Monday, August 8, 2011

Charles Haley and Paul Tagliabue should be in the Pro Football Hall of Fame

Over the weekend, the Pro Football Hall of Fame enshrined its newest members.  Richard Dent, Marshall Faulk, Chris Hanburger, Les Richter, Ed Sabol, Shannon Sharpe and Deion Sanders.  These gentlemen are now part of a very exclusive club of professional football’s finest contributors. 

During his speech, Shannon Sharpe mentioned that his brother, Sterling Sharpe, should be in the Hall of Fame.  After hearing this and watching the rest of the ceremony celebrating the 2011 Hall of Fame Class, I began thinking about some men who deserve to be permanently immortalized in Canton, Ohio. 

Everyone will bring up Chris Carter in a debate about who is missing from the Pro Football Hall of Fame.  Ranking fourth in history with 130 touchdown receptions and eighth with 13,899 receiving yards, he is on my list as well.  However, there are a lot of good wide receivers.  Carter was good, but he did not change the game or elevate his position. 

I want to highlight one player and one personnel who really made a huge contribution to the game and changed the expectation of their positions.  These men are Charles Haley and Paul Tagliabue.

Here is why. 

Charles Haley – He was a force to be reckoned with on the field.  He was the difference maker for the San Francisco 49ers and the Dallas Cowboys.  In 12 seasons, he had just over 100 sacks.  He was brash on the field and off the field.  The media loved watching him play, but hated the way he treated them after the game.  Some of them are now making him pay for it with their hall of fame vote.  The man who holds the NFL record for most Super Bowl victories by a player should definitely be in the Pro Football Hall of Fame.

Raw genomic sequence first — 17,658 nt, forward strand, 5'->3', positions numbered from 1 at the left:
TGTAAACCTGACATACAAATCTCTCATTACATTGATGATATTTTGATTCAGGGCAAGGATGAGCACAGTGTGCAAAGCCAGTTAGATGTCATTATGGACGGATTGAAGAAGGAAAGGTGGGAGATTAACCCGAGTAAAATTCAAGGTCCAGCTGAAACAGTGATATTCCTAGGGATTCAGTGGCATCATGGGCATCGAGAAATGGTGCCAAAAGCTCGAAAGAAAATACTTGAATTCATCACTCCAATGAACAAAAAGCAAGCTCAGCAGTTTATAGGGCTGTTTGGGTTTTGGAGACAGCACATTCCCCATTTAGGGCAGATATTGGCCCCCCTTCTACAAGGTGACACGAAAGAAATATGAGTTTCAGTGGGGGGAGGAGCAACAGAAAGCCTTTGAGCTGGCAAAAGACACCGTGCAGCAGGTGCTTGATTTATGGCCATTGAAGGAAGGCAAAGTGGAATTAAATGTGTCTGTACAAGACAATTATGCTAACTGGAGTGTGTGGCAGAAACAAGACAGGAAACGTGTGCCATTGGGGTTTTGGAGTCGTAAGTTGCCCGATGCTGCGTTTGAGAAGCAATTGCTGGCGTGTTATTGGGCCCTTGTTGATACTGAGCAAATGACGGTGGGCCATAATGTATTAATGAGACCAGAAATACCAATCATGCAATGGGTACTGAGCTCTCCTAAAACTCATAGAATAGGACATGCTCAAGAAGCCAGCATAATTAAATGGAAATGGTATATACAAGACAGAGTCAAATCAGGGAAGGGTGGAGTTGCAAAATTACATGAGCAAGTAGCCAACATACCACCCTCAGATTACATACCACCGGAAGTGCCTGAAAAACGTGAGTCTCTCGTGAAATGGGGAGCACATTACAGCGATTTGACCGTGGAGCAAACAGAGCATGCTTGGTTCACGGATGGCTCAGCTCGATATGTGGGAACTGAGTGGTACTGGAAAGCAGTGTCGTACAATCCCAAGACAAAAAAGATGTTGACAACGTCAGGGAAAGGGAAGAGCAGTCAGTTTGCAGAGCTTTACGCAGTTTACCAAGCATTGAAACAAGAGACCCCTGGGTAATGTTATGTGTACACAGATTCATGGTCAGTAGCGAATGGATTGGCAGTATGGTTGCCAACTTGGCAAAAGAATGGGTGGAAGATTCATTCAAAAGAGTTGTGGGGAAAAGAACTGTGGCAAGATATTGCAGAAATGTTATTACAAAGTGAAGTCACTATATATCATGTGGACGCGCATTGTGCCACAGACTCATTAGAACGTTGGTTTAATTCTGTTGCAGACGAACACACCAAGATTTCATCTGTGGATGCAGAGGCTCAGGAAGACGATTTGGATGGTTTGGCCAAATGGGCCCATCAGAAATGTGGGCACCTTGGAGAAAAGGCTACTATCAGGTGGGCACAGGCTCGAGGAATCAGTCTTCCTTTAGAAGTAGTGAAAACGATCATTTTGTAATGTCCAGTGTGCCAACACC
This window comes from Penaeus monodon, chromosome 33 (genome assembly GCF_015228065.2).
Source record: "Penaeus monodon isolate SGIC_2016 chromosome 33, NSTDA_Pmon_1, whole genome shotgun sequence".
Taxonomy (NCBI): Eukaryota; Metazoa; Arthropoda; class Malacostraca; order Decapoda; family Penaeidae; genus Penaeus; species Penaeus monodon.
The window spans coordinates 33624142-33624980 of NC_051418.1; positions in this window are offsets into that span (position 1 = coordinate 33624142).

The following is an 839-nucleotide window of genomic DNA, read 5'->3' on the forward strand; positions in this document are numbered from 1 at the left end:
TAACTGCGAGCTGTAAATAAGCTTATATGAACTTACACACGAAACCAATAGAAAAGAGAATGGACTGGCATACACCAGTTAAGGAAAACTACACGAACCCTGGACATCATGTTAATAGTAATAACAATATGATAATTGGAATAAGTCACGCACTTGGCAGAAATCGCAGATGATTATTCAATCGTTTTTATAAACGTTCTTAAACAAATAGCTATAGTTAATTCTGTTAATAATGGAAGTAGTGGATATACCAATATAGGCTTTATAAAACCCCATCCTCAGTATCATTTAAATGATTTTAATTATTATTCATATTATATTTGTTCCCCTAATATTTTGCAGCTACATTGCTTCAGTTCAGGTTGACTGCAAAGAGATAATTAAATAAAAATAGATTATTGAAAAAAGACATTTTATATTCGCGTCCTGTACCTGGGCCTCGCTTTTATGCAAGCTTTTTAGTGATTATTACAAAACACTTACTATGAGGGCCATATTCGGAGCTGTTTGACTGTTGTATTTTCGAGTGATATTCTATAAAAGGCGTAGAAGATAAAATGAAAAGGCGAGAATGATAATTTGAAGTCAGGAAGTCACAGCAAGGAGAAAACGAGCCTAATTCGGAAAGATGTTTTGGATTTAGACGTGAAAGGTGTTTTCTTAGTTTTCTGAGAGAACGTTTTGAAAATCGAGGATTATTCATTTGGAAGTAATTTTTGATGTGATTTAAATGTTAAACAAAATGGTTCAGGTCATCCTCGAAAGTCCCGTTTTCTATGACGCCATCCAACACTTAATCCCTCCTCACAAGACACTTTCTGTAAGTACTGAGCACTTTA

Paul Tagliabue - He was the NFL Commissioner from 1989-2006.  He is a brilliant attorney who is an expert in antitrust, communications and media law.  In 17 years, he grew the NFL from 28 teams to 32 teams.  He created the league wide internet network and the NFL Network.  As a result of his leadership, the NFL was the first sports league to utilize the web and new media such as podcasting to engage fans.  He can also be credited with the media deals that the league enjoys.  He earned so much “street cred” that fans endearingly call him “The Commish.”  Canton will have to welcome him soon.

Who do you think deserves to go to Canton next?

Heels & Helmets®

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